What are the risk factors for recurrence of epileptic seizures?

Updated: May 30, 2019
  • Author: David Y Ko, MD; Chief Editor: Selim R Benbadis, MD  more...
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Answer

For patients who have had more than 1 unprovoked seizure, treatment with an anticonvulsant is recommended. However, the standard of care for a single unprovoked seizure is avoidance of typical precipitants (eg, alcohol, sleep deprivation); anticonvulsants are not recommended unless the patient has risk factors for recurrence.

The risk of recurrence in the 2 years after a first unprovoked seizure is 15-70%. Principal factors that increase the risk of recurrence are an abnormal brain magnetic resonance image (MRI) study, an abnormal electroencephalogram (EEG), and a partial-onset seizure.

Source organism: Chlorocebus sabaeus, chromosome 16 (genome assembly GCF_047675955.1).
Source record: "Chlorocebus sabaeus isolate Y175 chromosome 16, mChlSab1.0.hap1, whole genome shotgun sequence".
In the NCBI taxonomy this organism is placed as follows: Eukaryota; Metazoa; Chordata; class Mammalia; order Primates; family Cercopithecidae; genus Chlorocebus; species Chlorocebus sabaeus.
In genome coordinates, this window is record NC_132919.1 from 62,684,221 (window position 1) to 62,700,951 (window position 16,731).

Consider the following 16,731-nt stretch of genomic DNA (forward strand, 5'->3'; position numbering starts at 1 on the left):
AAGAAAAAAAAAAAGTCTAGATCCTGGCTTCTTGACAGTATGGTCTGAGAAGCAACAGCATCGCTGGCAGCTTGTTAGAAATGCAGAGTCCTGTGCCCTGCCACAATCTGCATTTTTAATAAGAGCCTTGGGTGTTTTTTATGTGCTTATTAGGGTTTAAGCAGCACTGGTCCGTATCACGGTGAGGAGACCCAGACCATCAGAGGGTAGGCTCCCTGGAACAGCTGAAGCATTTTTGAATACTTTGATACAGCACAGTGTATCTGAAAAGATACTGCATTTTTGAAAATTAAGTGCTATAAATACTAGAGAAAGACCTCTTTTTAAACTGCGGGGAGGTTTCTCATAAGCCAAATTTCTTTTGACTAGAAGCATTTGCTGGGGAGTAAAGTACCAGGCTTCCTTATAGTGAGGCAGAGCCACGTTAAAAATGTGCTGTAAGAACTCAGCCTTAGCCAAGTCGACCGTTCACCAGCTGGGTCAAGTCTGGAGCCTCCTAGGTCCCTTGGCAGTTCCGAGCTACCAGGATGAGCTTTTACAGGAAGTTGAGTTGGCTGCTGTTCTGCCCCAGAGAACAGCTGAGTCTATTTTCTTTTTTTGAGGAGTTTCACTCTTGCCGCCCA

On brain magnetic resonance imaging (MRI), a focal abnormality in the cortical or limbic regions that indicates a possible substrate for an epileptogenic zone is the finding that most often suggests increased risk for seizure recurrence. Diffuse abnormalities, such as hydrocephalus, may increase the risk by injuring the cerebral cortex.


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